One of the biggest challenges we face is raising awareness of the importance of screening among those people most at risk of the condition we are testing for.
Population screening programmes provide compelling evidence that early intervention reduces the burden of disease and improves health.
In our blog last week, we introduced the key performance indicators for screening and how they can help drive local improvements in screening services. In this follow-up blog, we’re going to look at the last KPI data we published.
Key performance indicators (KPIs) are used by many organisations including Public Health England to see if they’re meeting their objectives. But what exactly are they, how do they work and what value do they add for people delivering screening services? …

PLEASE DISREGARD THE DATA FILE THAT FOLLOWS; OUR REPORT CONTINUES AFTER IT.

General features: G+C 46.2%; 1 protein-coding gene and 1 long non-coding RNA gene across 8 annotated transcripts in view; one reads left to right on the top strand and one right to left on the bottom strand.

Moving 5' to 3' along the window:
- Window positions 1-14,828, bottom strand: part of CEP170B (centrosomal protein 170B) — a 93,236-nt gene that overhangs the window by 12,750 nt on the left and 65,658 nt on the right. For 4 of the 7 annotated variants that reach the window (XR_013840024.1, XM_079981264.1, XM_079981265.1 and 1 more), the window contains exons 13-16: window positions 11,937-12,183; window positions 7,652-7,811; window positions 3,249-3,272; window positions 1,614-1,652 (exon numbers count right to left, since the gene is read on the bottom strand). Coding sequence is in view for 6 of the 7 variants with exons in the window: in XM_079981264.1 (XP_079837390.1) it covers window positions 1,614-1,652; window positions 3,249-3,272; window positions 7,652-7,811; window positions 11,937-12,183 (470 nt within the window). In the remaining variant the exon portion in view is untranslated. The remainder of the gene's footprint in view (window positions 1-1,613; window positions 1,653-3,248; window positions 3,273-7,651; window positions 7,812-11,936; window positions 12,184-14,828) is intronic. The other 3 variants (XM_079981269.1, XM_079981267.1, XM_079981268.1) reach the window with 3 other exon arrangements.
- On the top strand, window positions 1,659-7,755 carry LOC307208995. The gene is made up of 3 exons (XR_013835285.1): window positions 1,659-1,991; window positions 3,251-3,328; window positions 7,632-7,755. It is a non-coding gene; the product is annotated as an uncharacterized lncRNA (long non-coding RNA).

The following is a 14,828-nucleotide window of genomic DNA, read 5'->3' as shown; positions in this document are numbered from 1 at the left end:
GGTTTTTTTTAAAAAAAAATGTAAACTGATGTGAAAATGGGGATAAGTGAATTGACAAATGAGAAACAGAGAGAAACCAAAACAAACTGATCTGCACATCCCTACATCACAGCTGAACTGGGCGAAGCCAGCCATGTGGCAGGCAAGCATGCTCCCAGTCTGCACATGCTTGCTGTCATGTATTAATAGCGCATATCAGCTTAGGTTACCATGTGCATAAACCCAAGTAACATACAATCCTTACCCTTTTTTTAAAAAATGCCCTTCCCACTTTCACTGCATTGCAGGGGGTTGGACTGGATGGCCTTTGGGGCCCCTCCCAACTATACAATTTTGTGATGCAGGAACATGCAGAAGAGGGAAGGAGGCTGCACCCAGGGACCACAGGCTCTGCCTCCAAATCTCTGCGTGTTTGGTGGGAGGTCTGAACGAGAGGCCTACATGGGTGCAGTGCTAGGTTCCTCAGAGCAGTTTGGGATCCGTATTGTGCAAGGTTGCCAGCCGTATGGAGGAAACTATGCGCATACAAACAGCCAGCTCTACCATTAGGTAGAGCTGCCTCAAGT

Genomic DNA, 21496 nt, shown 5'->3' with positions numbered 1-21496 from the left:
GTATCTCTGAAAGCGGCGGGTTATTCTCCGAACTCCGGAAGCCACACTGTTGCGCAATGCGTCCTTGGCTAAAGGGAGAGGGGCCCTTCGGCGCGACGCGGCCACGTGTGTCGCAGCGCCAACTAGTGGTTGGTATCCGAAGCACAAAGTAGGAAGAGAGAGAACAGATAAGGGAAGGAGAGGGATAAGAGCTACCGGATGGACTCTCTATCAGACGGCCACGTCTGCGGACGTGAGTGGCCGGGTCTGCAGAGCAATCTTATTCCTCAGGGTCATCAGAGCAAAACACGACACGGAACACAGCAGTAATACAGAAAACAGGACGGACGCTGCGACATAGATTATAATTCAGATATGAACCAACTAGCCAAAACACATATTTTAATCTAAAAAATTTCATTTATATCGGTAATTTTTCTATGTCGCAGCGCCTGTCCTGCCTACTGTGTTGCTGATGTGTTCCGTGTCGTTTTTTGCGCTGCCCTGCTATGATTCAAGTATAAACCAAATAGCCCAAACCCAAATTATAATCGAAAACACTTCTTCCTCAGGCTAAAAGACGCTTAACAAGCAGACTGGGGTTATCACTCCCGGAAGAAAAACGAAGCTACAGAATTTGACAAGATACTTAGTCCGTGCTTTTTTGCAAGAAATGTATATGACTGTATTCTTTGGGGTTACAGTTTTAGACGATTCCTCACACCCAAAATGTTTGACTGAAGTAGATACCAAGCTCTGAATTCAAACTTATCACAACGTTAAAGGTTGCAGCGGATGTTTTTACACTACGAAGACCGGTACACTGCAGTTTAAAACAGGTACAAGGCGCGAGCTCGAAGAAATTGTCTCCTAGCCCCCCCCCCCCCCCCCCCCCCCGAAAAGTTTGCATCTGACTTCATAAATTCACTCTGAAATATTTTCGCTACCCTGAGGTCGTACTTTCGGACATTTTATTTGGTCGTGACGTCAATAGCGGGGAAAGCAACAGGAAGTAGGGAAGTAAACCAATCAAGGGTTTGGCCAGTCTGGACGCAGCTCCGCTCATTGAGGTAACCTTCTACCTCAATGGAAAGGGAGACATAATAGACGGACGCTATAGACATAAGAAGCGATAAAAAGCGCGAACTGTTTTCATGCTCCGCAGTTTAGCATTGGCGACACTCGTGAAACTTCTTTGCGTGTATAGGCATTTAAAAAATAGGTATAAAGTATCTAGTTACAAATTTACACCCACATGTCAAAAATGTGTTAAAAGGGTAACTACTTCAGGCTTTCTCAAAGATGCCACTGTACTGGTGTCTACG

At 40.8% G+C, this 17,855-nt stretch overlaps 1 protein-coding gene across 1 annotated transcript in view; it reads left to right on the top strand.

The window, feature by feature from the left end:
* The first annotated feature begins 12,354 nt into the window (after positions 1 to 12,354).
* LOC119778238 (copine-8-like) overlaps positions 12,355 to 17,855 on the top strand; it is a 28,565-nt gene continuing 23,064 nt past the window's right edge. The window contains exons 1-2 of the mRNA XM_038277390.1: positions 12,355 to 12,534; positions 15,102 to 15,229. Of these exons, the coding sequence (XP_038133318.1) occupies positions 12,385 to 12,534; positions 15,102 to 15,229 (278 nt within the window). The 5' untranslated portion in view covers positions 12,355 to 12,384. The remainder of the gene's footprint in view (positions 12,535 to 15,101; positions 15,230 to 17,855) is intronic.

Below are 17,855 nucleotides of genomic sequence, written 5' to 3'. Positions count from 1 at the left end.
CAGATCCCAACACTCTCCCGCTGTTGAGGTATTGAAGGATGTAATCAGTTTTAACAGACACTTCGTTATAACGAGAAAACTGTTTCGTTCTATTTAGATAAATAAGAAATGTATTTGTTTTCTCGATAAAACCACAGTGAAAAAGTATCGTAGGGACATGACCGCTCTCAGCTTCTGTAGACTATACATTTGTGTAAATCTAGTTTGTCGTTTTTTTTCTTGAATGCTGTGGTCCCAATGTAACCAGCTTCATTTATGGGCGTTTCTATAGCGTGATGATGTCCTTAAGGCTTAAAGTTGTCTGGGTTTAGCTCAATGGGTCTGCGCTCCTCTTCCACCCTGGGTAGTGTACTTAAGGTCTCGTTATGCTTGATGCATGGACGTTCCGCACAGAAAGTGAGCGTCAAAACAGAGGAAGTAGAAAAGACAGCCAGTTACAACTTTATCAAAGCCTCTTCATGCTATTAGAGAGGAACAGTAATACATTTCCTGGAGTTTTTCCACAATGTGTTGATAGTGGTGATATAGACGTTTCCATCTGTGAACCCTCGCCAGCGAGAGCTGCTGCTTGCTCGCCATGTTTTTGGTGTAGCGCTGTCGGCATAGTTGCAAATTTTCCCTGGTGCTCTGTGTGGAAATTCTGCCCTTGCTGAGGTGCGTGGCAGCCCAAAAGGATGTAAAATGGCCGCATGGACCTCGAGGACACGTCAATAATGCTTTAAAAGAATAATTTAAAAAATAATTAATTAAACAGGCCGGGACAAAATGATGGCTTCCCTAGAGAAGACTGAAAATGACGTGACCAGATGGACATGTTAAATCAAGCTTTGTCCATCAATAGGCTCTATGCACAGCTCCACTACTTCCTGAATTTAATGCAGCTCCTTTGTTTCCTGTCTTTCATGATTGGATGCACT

We offer screening tests to millions of people every year, male and female, at every stage of life. But we only do so if the evidence proves that screening does more good than harm for the population as a whole. …
Sense About Science has released a new edition of the Making Sense of Screening guide which aims to inform the public about screening. Many people are tested in screening programmes but the tests – however good – are never perfect.
Learning by watching not reading Have you noticed people on the train increasingly aren’t reading, they’re watching? In the last few years, there’s been an unstoppable trend toward people not reading to learn but wanting to watch to learn.
Sharing public health expertise When we became part of PHE back in April 2013, it was the first time that the national cancer and non-cancer screening programmes had been part of the same organisation.
After lots of hard work, screening information for healthcare professionals has now moved to GOV.UK.